In Fall 2020, I got an old broken CRT monitor from my college's recycling cage and turned it into a helmet with a working RGB LED display. Here's some information about how I made it and how it works. If you want to make a TV head without the electronics, this method should still work if you ignore all the electronic parts. If you just want to see the finished costume, skip to the gallery.
I disassembled the CRT monitor, being careful to discharge the cathode to avoid a painful electric shock. (I think my monitor was self-discharging anyway, but it's a good idea to be sure.) I put the big glass cathode ray tube away in a cardboard box so I wouldn't accidentally trip over it and make it implode, which would be unpleasant for multiple reasons. I cleaned out the inside of the monitor and shook out the dead ladybugs that had collected inside over the years. I eventually used a dremel to cut a hole in the bottom of the monitor just big enough to fit my head through.
My first prototype used plexiglass for the screen, but I found that a thinner sheet of polycarbonate was much lighter on my neck and flexible enough to bend into a convex shape, which makes the helmet look more realistic. I tinted the polycarbonate using some privacy window film.
The most difficult and frustrating part of this project was getting the helmet to fit comfortably using upholstery foam. Other guides on the internet show that they just use three blocks of foam cut into rectangles that you cram your head between, but that was unacceptable for me. I eventually figured out a good foam setup that leaves my ears uncovered, which is nice because it lets me hear and wear my glasses.
I hot glued everything together.
The screen is made of 300 individually-addressable RGB LEDs, specifically WS2812Bs. I made the LED matrix from a single 5-meter, 60 LEDs/meter strip by cutting it into 15 strips of 20 pixels each and soldering them together. People often ask me how I can see through the helmet; the answer is that I designed the matrix to have empty space between the strips:
A Circuit Playground Express microcontroller (similar to an Arduino) controls the lights using a program I wrote. A mini PS/2 keyboard connects to the microcontroller through an adapter for an input method. This lets me control the lights. Just a few buttons would suffice for playing animations, but I opted for a full keyboard so I can type words to appear on the screen. The microcontroller has a built-in accelerometer which I use for a few gravity-sensitive animations.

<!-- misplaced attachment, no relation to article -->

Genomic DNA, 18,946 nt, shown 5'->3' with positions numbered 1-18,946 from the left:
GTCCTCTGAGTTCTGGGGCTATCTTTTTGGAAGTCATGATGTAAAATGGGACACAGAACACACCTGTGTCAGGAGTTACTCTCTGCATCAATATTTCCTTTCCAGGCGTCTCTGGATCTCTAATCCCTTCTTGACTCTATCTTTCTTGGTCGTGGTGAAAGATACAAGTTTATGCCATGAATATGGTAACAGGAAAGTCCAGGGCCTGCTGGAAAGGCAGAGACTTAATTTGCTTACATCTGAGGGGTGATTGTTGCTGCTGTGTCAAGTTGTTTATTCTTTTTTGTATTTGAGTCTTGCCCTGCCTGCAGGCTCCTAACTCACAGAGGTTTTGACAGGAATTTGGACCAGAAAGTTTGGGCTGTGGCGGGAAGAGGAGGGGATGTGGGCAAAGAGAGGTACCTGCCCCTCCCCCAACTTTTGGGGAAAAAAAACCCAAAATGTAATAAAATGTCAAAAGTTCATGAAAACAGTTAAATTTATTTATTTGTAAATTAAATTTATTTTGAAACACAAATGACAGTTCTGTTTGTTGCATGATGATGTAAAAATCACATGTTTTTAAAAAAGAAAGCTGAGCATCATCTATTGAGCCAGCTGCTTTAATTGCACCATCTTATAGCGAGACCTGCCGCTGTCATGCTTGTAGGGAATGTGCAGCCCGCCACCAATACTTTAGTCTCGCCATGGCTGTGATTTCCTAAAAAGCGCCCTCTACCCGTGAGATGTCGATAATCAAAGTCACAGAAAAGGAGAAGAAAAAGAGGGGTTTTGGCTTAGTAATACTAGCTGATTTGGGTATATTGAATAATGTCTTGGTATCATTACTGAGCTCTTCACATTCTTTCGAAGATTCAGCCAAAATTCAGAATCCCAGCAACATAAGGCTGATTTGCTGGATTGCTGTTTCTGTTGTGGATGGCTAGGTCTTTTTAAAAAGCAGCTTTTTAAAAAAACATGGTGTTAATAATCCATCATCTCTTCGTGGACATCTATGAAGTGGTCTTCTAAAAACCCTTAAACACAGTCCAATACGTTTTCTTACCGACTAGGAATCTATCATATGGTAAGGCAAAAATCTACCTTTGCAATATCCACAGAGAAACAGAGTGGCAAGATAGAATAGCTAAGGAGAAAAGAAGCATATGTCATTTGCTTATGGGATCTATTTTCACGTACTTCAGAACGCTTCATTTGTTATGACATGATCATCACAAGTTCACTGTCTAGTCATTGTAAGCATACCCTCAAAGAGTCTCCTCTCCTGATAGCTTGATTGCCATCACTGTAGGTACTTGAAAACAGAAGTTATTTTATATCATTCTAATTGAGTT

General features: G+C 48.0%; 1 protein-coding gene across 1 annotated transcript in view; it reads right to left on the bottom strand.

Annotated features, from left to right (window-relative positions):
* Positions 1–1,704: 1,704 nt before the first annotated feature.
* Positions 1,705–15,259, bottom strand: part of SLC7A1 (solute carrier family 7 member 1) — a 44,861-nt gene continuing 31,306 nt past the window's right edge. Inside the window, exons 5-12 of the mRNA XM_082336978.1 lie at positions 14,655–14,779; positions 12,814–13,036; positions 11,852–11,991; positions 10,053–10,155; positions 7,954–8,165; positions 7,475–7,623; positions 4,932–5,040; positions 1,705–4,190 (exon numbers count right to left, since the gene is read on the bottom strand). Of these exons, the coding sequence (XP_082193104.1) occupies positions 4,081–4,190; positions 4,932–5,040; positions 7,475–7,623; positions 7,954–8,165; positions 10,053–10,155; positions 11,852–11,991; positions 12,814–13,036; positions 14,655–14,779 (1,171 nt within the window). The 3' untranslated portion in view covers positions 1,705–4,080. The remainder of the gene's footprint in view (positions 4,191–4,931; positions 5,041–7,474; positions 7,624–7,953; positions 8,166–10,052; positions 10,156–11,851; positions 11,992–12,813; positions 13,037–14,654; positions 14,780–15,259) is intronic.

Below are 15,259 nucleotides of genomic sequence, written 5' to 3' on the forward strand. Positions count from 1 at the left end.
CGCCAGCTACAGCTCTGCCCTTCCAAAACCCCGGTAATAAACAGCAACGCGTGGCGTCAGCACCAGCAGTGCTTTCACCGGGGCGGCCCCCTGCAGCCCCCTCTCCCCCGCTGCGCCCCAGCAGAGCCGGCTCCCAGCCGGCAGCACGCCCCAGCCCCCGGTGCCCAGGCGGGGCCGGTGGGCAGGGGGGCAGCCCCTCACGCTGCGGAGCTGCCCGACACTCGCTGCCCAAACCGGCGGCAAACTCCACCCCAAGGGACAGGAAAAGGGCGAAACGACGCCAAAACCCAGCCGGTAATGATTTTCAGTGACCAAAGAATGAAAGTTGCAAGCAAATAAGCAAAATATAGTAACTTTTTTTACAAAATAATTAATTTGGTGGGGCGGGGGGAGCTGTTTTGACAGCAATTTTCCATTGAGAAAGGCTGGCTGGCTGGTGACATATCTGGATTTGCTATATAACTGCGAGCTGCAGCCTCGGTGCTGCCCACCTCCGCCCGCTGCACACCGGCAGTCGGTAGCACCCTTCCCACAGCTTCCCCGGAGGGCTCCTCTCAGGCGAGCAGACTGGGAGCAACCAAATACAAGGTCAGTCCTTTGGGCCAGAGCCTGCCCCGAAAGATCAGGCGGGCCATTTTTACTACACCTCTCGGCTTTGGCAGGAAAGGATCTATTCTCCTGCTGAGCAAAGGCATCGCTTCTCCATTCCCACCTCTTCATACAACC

Here's a circuit diagram of the whole thing. As with the other images on this page, click it for a bigger version.
Here are some lessons I learned and tips to anyone who might want to try making on of these.
- Make sure you get LED strips with black PCB, so they aren't visible through the tint.
- You can buy clips to attach ws2812 strips to each other without soldering, but beware! They might give an unreliable data pin connection, which can cause the matrix to glitch out and strobe.
- Of course, don't make your animations strobe on purpose either, or you might give someone a seizure.
- To conserve battery life and lower current requirements, try minimizing the amount of light your animations use. Program brightness adjustment too.
- Don't get hot glue in your hair.
- The level shifter apparently isn't necessary. The whole thing worked perfectly even when I accidentally used 3.3V everywhere instead of 5V, even the USB keyboard. It's probably a good idea to include it though.
- Try to keep the screen light so you don't strain your neck. Put the battery in the back to counterweight the screen.
- Cover logos on the monitor with something that gives it personality. In my case, the cute bow works well.
If you're trying to make your own TV head, feel free to ask me for advice! Send me a message on Mastodon or Twitter, or email me at [my first name]@[this domain]. If you don't need my advice, contact me anyway when you finish your TV head so you can show it to me!
Thanks to Franci Bolden for helping me with the dremel and bandsaw, and for insightful advice that I wouldn't have thought of! Also thanks to fuchsia and Izzy Swart for early hardware advice!
Here are some more photos of the helmet in action.
Here's a video demonstrating the animations. The lights look a little small in this video because I had the brightness turned down.